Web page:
On Monday, Roosevelt hosted the 24th Franklin and Eleanor Roosevelt Distinguished Lecture. This year’s guest lecturer was Dr. Felicia Wong, President and CEO of the Roosevelt Institute in New York, NY. Dr. Wong discussed “The Hidden Rules of Race: Why We Can’t Pit Racial and Economic Justice Against One Another.”
“The topic of this lecture is both timely and timeless,” said Margaret Rung, professor of history and director of the University’s Center for New Deal Studies, during her introduction. “There has been a tendency to plot economic and racial justice on different axes throughout American history, and even New Deal legislation did not always recognize the need to address economic and racial justice simultaneously.”
Dr. Wong argued that Franklin and Eleanor Roosevelt brought values, moral beliefs, and a world view to the struggle for economic and racial justice. While New Deal policies often fell short of achieving both concurrently, Americans felt a deep personal connection to the Roosevelts and believed that change was possible. Wong stated, “we need political heroes today who can effectively make the case to voters that economic and racial justice are achievable.” She encouraged today’s politicians not to fear addressing the racial and economic divide in American politics. “Progressive ideas are popular, but progressives lose elections. We have to do a better job of communicating our ideas to the public.”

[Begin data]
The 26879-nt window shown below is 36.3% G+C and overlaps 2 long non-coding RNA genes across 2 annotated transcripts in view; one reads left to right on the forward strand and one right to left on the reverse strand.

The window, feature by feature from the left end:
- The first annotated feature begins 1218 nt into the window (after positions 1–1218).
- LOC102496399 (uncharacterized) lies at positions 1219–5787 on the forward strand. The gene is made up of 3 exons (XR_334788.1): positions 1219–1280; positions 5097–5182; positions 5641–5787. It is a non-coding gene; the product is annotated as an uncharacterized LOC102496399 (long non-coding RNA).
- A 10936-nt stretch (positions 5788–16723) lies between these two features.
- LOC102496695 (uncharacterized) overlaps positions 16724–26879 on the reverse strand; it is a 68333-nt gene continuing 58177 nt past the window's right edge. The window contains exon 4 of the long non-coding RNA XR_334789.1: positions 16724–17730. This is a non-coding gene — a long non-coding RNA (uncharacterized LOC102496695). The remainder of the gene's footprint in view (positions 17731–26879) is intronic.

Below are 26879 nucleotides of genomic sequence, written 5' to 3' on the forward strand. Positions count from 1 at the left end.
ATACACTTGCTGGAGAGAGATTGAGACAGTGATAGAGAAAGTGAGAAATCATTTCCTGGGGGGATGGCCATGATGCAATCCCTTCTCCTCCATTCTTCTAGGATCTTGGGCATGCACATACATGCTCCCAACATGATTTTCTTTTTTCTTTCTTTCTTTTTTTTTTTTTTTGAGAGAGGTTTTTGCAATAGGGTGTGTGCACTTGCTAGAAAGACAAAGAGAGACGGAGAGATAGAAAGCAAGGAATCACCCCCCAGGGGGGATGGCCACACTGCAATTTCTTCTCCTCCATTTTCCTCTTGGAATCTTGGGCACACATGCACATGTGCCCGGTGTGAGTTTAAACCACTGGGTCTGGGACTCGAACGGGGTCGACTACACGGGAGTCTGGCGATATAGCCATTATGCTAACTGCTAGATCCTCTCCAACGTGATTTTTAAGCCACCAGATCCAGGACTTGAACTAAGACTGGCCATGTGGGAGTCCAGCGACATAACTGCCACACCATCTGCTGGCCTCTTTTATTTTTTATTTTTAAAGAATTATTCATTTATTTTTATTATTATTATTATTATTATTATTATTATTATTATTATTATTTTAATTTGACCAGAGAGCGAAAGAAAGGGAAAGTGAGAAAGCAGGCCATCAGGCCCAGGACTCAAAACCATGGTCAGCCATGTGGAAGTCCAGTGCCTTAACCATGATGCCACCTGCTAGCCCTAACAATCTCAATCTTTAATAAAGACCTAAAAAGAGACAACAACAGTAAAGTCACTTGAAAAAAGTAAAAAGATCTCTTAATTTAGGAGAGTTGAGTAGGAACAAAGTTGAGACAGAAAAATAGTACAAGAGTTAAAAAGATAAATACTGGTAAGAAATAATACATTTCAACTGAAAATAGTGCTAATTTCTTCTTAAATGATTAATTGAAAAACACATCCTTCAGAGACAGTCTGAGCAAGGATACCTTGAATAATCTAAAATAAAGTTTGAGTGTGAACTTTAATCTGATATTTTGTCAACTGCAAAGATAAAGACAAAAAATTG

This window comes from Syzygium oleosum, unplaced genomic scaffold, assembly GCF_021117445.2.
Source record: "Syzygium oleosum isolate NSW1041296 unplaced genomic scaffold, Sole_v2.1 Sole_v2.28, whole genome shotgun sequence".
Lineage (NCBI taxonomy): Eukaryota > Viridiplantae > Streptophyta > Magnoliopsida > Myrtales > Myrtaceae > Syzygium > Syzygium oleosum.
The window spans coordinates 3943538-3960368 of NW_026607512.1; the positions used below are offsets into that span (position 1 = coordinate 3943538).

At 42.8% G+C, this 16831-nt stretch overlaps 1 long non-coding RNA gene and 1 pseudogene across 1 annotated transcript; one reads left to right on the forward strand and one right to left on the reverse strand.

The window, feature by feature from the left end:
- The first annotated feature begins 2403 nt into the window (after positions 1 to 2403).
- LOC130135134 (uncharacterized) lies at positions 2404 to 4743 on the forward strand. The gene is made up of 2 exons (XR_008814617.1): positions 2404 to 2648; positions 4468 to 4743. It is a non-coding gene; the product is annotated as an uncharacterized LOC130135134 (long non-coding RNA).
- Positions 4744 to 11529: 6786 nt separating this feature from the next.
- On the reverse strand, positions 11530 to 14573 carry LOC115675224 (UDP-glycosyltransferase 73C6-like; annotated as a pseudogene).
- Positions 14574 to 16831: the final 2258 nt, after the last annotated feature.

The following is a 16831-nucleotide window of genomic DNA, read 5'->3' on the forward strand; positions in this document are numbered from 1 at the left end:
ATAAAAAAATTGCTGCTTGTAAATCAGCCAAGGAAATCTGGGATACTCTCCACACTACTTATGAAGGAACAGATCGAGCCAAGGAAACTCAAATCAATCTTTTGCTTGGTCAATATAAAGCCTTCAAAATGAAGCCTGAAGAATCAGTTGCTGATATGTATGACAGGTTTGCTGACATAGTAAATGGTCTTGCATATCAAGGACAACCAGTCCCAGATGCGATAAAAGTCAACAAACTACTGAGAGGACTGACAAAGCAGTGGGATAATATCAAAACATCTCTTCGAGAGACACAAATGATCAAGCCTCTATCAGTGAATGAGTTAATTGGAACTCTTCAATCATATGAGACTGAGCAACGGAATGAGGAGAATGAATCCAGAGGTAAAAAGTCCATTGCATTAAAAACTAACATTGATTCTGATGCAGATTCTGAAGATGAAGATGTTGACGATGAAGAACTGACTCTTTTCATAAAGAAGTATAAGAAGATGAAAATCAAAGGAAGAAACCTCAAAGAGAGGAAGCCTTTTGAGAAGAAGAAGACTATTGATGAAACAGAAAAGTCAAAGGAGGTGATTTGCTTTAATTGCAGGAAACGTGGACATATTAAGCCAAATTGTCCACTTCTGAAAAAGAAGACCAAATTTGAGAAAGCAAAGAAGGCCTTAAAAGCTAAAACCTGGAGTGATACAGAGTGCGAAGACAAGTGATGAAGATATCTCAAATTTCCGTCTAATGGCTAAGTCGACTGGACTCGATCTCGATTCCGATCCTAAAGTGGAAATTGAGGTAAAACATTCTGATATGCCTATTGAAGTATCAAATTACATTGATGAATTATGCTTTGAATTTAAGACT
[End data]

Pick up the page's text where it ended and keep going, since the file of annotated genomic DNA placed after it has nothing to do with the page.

Dr. Felicia Wong became President and CEO of the Roosevelt Institute in 2012. With the values and principles of Franklin and Eleanor Roosevelt as its guide, the Institute has become an incubator of ideas and communication that demonstrate the need for equity, transparency, and fairness in politics, society and economics. As the co-author of the recently published book by Cambridge University Press, The Hidden Rules of Race: Barriers to an Inclusive Economy, Dr. Wong advances the idea that inequality is a choice, not the unfortunate accident of technological change or uncontrollable forces of globalization. If inequality is a choice, then so is equality, and it is incumbent on all of us to make choices that lead to a more inclusive nation and society.